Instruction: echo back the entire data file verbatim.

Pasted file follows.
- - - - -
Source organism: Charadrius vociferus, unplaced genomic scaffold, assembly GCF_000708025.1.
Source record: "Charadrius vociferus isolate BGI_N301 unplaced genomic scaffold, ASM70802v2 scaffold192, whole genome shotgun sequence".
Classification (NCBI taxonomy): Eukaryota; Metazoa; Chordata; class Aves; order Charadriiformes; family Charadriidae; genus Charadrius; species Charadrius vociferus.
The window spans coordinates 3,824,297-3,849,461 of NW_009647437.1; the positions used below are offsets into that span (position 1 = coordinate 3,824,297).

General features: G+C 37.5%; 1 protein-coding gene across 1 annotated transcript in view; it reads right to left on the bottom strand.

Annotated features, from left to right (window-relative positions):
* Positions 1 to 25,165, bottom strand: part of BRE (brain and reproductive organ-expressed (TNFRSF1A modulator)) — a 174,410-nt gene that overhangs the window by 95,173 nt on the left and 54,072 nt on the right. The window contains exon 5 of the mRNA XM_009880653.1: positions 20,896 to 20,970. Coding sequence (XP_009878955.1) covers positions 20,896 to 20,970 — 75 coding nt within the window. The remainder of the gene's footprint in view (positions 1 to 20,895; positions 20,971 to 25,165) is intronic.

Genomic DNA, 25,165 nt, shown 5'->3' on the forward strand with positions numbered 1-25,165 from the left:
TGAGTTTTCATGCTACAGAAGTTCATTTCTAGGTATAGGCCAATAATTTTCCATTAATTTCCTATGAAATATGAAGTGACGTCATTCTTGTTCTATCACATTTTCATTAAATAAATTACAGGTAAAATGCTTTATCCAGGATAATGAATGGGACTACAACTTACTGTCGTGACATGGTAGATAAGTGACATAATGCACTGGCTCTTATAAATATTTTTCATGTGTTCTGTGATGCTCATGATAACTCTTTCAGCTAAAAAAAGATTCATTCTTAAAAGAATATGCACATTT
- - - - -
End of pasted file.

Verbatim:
Source organism: Charadrius vociferus, unplaced genomic scaffold, assembly GCF_000708025.1.
Source record: "Charadrius vociferus isolate BGI_N301 unplaced genomic scaffold, ASM70802v2 scaffold192, whole genome shotgun sequence".
Classification (NCBI taxonomy): Eukaryota; Metazoa; Chordata; class Aves; order Charadriiformes; family Charadriidae; genus Charadrius; species Charadrius vociferus.
The window spans coordinates 3,824,297-3,849,461 of NW_009647437.1; the positions used below are offsets into that span (position 1 = coordinate 3,824,297).

General features: G+C 37.5%; 1 protein-coding gene across 1 annotated transcript in view; it reads right to left on the bottom strand.

Annotated features, from left to right (window-relative positions):
* Positions 1 to 25,165, bottom strand: part of BRE (brain and reproductive organ-expressed (TNFRSF1A modulator)) — a 174,410-nt gene that overhangs the window by 95,173 nt on the left and 54,072 nt on the right. The window contains exon 5 of the mRNA XM_009880653.1: positions 20,896 to 20,970. Coding sequence (XP_009878955.1) covers positions 20,896 to 20,970 — 75 coding nt within the window. The remainder of the gene's footprint in view (positions 1 to 20,895; positions 20,971 to 25,165) is intronic.

Genomic DNA, 25,165 nt, shown 5'->3' on the forward strand with positions numbered 1-25,165 from the left:
TGAGTTTTCATGCTACAGAAGTTCATTTCTAGGTATAGGCCAATAATTTTCCATTAATTTCCTATGAAATATGAAGTGACGTCATTCTTGTTCTATCACATTTTCATTAAATAAATTACAGGTAAAATGCTTTATCCAGGATAATGAATGGGACTACAACTTACTGTCGTGACATGGTAGATAAGTGACATAATGCACTGGCTCTTATAAATATTTTTCATGTGTTCTGTGATGCTCATGATAACTCTTTCAGCTAAAAAAAGATTCATTCTTAAAAGAATATGCACATTT